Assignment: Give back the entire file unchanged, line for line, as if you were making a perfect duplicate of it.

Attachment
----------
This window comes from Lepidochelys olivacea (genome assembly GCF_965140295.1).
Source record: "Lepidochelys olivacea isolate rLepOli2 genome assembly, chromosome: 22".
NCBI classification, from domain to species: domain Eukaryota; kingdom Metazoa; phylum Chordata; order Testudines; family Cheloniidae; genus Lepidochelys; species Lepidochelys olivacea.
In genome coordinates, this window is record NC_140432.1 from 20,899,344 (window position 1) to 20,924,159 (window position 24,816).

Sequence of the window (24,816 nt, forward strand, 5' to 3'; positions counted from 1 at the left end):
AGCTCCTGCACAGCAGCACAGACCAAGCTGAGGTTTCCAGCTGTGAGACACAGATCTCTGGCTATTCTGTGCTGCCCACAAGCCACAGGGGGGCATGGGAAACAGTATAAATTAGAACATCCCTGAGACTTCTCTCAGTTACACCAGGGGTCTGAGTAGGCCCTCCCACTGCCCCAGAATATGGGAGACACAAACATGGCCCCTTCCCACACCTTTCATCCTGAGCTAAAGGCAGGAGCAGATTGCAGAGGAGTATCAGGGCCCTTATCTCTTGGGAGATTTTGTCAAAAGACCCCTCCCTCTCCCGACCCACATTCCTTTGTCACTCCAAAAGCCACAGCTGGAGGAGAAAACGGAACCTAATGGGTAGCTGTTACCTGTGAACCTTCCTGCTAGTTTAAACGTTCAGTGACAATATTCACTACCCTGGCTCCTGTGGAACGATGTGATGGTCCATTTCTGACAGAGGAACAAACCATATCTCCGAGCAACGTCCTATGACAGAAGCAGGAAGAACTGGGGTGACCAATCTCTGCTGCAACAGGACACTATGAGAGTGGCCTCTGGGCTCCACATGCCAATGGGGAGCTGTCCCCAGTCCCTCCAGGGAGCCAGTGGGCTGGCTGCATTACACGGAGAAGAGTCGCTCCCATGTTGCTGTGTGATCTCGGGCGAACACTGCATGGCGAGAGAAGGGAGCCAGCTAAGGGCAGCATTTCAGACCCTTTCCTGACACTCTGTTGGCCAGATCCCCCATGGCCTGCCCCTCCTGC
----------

This window comes from Lepidochelys olivacea (genome assembly GCF_965140295.1).
Source record: "Lepidochelys olivacea isolate rLepOli2 genome assembly, chromosome: 22".
NCBI classification, from domain to species: domain Eukaryota; kingdom Metazoa; phylum Chordata; order Testudines; family Cheloniidae; genus Lepidochelys; species Lepidochelys olivacea.
In genome coordinates, this window is record NC_140432.1 from 20,899,344 (window position 1) to 20,924,159 (window position 24,816).

Sequence of the window (24,816 nt, forward strand, 5' to 3'; positions counted from 1 at the left end):
AGCTCCTGCACAGCAGCACAGACCAAGCTGAGGTTTCCAGCTGTGAGACACAGATCTCTGGCTATTCTGTGCTGCCCACAAGCCACAGGGGGGCATGGGAAACAGTATAAATTAGAACATCCCTGAGACTTCTCTCAGTTACACCAGGGGTCTGAGTAGGCCCTCCCACTGCCCCAGAATATGGGAGACACAAACATGGCCCCTTCCCACACCTTTCATCCTGAGCTAAAGGCAGGAGCAGATTGCAGAGGAGTATCAGGGCCCTTATCTCTTGGGAGATTTTGTCAAAAGACCCCTCCCTCTCCCGACCCACATTCCTTTGTCACTCCAAAAGCCACAGCTGGAGGAGAAAACGGAACCTAATGGGTAGCTGTTACCTGTGAACCTTCCTGCTAGTTTAAACGTTCAGTGACAATATTCACTACCCTGGCTCCTGTGGAACGATGTGATGGTCCATTTCTGACAGAGGAACAAACCATATCTCCGAGCAACGTCCTATGACAGAAGCAGGAAGAACTGGGGTGACCAATCTCTGCTGCAACAGGACACTATGAGAGTGGCCTCTGGGCTCCACATGCCAATGGGGAGCTGTCCCCAGTCCCTCCAGGGAGCCAGTGGGCTGGCTGCATTACACGGAGAAGAGTCGCTCCCATGTTGCTGTGTGATCTCGGGCGAACACTGCATGGCGAGAGAAGGGAGCCAGCTAAGGGCAGCATTTCAGACCCTTTCCTGACACTCTGTTGGCCAGATCCCCCATGGCCTGCCCCTCCTGC